The results of the report are a bit ironic: It tries to close one can of worms (the debate over encryption hurting surveillance) but opens another one (the concerns about privacy in the future of Internet-connected everything).

    "When you look at it over the long term," says Zittrain, "with the breadth of ways in which stuff that used to be ephemeral is now becoming digital and stored, the opportunities for surveillance are quite bright, possibly even worryingly so."

    NPR Article

    Some comments:

    "It is a question of the source of your freedom. If the government is the source of your freedom, by all means they should have permission to easily see what you are up to. If freedom exists outside of government, and government is only involved to the extent that they are required to respect that, no way do they get to see what you are up to, just in case."

    "The refrigerator coldly ignored Harold as it completed its report to Weight Watchers central command."  :rofl:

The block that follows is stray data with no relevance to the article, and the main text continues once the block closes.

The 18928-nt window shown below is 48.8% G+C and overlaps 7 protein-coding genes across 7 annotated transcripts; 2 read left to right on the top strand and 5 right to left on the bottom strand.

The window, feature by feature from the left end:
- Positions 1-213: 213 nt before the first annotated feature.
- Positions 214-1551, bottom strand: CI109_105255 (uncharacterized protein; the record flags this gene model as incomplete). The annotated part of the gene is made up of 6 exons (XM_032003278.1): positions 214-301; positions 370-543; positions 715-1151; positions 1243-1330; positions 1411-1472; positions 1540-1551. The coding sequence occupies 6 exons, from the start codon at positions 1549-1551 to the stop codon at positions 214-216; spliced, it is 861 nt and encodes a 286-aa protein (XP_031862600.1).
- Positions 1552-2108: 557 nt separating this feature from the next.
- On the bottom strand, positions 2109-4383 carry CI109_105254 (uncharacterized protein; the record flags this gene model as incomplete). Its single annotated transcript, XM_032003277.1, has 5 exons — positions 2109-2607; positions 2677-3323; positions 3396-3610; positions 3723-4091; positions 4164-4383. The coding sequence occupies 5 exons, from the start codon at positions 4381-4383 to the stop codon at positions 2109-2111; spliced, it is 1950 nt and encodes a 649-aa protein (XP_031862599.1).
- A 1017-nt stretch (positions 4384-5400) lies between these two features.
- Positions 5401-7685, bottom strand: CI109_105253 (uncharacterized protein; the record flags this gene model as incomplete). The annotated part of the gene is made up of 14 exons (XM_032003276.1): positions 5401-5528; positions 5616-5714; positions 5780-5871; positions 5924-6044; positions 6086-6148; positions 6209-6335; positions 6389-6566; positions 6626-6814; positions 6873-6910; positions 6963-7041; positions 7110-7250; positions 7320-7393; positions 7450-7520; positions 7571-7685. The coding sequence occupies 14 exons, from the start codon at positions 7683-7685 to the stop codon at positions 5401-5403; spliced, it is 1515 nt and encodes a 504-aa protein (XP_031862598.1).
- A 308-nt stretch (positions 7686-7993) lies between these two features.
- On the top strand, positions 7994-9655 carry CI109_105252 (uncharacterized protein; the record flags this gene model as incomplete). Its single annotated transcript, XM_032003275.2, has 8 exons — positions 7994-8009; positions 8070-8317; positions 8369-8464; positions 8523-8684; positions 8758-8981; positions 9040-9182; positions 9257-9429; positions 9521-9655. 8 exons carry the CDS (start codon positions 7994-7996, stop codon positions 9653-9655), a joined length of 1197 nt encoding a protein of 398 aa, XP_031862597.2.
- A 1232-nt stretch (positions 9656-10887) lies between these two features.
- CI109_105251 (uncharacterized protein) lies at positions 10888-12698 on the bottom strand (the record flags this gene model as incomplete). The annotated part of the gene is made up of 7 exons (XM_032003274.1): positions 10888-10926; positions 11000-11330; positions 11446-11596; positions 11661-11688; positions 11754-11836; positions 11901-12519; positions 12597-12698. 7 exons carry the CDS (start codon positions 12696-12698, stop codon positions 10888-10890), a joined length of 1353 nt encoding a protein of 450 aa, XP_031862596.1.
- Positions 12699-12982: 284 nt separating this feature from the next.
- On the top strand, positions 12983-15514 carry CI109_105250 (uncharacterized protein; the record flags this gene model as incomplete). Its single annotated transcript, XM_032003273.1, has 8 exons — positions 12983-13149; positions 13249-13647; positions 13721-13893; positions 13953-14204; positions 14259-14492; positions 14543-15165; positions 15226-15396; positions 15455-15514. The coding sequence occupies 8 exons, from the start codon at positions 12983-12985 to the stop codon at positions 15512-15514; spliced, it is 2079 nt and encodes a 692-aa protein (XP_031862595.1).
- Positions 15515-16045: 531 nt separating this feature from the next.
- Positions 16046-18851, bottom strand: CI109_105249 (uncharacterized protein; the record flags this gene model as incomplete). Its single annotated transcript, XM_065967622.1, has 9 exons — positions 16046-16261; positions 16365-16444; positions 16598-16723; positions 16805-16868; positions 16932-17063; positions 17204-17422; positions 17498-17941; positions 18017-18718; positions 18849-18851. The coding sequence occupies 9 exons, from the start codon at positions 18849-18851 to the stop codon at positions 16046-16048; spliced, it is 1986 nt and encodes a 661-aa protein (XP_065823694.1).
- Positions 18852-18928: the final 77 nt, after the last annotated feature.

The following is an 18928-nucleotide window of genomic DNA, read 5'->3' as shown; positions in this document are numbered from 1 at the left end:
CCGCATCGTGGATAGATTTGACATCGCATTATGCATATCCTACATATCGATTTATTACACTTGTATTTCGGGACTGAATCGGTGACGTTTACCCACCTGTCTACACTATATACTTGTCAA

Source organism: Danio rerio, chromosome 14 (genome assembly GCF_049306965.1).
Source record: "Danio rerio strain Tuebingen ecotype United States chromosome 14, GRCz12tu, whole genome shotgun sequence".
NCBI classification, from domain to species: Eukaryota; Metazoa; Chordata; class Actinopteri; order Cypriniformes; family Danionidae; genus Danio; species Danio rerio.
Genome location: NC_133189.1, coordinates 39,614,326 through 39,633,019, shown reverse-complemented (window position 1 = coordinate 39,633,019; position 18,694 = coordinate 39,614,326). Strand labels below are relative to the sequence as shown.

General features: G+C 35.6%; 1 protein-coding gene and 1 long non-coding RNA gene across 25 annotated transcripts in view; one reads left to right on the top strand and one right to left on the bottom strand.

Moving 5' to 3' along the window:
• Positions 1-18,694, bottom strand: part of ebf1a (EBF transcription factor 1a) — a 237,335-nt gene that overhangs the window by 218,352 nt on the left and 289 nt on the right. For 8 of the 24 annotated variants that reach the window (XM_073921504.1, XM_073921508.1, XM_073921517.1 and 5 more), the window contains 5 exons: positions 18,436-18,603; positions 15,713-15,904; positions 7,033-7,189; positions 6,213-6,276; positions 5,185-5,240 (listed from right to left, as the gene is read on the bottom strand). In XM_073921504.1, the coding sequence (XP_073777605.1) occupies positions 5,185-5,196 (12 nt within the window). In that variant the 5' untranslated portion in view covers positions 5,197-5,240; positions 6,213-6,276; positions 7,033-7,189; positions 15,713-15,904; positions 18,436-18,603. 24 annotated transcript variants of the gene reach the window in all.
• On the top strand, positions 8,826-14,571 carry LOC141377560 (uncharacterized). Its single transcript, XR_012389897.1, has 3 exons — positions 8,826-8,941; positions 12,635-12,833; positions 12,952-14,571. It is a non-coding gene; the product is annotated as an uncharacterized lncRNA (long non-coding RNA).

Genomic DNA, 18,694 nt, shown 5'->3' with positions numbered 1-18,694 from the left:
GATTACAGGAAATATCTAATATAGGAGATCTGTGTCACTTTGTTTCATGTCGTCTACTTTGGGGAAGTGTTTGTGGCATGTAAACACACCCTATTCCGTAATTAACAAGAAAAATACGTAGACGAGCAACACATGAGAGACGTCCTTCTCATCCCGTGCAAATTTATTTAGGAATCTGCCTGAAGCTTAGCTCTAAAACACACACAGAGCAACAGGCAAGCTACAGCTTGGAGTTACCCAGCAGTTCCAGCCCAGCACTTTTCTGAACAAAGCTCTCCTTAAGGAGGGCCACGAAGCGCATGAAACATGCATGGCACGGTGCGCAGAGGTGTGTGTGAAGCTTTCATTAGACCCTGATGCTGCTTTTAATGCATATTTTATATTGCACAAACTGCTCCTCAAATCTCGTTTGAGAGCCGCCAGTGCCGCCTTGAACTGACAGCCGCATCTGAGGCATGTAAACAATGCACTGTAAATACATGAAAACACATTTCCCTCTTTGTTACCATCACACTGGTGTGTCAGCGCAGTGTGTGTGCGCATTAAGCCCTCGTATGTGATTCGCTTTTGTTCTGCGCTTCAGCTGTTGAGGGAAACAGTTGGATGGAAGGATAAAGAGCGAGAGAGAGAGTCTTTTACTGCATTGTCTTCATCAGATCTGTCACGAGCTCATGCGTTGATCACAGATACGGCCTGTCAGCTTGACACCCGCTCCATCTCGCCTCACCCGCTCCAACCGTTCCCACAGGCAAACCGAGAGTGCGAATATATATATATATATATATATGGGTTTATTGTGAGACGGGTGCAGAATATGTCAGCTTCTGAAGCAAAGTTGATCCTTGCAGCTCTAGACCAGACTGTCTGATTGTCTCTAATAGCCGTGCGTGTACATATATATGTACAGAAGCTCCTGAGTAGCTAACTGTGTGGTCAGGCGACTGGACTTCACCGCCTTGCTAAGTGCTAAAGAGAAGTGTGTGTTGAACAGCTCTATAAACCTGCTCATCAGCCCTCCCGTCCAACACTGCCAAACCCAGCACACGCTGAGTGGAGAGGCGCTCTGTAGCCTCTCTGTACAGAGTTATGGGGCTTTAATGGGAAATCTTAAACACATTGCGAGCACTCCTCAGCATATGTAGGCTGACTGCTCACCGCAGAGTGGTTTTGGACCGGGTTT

"My wife was going to download a live wallpaper on the Play Store the other day. The App wanted permissions to access her contacts, camera, microphone, images, and documents... She and I laughed, she clicked no, and proceeded to look for a wallpaper that didn't want permissions to anything. Ever since then, I've wondered how many people clicked yes?"

    (8) comments

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    Albert Lea attractive to businesses
    Posted on: Jan. 28 2016,10:50 am by Memphis

    Nice read in the paper about this. One question I have to ask is... Where are the jobs. Nolander said this is information he already knows. So where all the new companies if we are such a bright area??? Am I missing something?

    (24) comments